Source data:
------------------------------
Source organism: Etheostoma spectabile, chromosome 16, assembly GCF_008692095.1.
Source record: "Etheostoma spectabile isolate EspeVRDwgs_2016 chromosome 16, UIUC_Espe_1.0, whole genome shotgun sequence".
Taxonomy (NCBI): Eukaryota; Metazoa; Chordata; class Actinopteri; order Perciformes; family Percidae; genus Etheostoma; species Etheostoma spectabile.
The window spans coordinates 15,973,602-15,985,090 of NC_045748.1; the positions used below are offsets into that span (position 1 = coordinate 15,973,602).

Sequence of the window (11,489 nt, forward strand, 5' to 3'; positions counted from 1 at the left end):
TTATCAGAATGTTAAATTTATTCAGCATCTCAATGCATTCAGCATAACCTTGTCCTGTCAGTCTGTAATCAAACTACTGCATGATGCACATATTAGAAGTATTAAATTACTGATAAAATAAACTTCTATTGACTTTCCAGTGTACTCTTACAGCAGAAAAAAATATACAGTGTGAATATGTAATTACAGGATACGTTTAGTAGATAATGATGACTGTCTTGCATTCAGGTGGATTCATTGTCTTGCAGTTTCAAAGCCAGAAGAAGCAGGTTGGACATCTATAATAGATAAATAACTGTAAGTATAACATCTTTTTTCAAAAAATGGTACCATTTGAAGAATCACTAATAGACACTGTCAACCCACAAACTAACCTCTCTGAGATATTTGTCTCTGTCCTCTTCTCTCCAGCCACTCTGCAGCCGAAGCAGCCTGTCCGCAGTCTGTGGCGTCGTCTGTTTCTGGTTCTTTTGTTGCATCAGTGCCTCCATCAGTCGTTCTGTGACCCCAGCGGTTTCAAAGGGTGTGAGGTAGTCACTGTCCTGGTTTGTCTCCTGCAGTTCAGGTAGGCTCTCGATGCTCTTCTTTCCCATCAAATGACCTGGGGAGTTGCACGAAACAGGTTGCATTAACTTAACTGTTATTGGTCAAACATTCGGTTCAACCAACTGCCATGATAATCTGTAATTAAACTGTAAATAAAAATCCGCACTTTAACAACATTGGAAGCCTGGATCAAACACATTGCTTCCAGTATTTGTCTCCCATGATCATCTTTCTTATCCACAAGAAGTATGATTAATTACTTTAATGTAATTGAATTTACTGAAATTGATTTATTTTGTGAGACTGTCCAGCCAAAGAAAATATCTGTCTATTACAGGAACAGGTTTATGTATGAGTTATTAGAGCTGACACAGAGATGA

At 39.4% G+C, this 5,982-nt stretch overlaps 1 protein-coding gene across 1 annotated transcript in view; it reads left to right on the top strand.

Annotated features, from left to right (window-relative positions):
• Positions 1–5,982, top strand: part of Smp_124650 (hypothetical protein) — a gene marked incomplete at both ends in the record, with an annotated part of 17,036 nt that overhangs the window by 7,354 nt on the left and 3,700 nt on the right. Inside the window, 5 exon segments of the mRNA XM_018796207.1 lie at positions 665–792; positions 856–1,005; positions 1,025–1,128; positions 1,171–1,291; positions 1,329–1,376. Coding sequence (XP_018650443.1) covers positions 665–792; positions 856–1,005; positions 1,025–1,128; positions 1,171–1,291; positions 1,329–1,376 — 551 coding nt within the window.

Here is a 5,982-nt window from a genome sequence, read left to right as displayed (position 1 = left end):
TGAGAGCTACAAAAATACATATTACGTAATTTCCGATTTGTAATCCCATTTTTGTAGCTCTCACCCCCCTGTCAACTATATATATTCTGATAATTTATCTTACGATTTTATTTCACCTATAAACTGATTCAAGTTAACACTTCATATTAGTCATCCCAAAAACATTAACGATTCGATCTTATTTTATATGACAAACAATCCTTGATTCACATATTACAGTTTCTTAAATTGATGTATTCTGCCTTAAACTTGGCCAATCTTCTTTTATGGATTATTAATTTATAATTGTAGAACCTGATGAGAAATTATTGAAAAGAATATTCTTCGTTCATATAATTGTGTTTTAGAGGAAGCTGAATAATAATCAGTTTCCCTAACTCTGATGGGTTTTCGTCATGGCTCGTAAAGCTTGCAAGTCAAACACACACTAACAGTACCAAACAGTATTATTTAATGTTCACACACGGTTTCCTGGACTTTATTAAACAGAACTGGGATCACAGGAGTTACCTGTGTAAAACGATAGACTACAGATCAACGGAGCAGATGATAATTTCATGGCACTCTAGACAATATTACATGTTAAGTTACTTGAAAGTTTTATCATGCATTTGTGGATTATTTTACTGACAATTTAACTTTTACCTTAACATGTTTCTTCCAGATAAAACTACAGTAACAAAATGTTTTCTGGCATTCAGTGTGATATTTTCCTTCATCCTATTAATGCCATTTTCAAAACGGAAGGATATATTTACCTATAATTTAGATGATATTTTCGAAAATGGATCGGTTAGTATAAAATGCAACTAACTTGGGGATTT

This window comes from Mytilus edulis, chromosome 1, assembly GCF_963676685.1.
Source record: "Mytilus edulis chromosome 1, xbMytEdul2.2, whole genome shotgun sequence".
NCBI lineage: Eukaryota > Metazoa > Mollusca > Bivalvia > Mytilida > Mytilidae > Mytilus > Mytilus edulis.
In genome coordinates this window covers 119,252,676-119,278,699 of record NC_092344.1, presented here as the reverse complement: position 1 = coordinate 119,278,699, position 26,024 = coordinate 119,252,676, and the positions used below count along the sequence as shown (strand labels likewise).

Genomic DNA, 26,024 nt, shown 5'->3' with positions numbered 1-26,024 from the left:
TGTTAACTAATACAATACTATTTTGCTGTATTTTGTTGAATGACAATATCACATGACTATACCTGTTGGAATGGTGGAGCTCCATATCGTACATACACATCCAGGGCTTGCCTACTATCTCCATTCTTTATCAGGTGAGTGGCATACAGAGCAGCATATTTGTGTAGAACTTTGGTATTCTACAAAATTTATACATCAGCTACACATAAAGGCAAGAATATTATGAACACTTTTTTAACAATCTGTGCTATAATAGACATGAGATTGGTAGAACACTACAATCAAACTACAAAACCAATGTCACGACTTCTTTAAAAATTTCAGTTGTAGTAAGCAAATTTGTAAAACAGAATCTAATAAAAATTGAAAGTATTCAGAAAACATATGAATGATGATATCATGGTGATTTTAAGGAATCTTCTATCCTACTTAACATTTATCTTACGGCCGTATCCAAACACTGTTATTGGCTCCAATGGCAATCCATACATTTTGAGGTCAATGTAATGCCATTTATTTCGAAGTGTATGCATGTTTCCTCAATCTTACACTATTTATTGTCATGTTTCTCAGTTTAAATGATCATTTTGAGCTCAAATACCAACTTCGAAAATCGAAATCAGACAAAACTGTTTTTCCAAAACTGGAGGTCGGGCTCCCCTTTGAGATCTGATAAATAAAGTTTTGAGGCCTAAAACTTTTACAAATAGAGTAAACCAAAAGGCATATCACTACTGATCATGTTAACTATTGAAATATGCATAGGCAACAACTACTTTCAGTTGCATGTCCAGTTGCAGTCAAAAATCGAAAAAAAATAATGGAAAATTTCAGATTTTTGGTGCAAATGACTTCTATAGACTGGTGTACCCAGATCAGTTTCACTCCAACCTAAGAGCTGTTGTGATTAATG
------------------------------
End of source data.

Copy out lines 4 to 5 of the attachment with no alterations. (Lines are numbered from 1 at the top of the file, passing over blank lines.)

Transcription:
The window spans coordinates 15,973,602-15,985,090 of NC_045748.1; the positions used below are offsets into that span (position 1 = coordinate 15,973,602).

Sequence of the window (11,489 nt, forward strand, 5' to 3'; positions counted from 1 at the left end):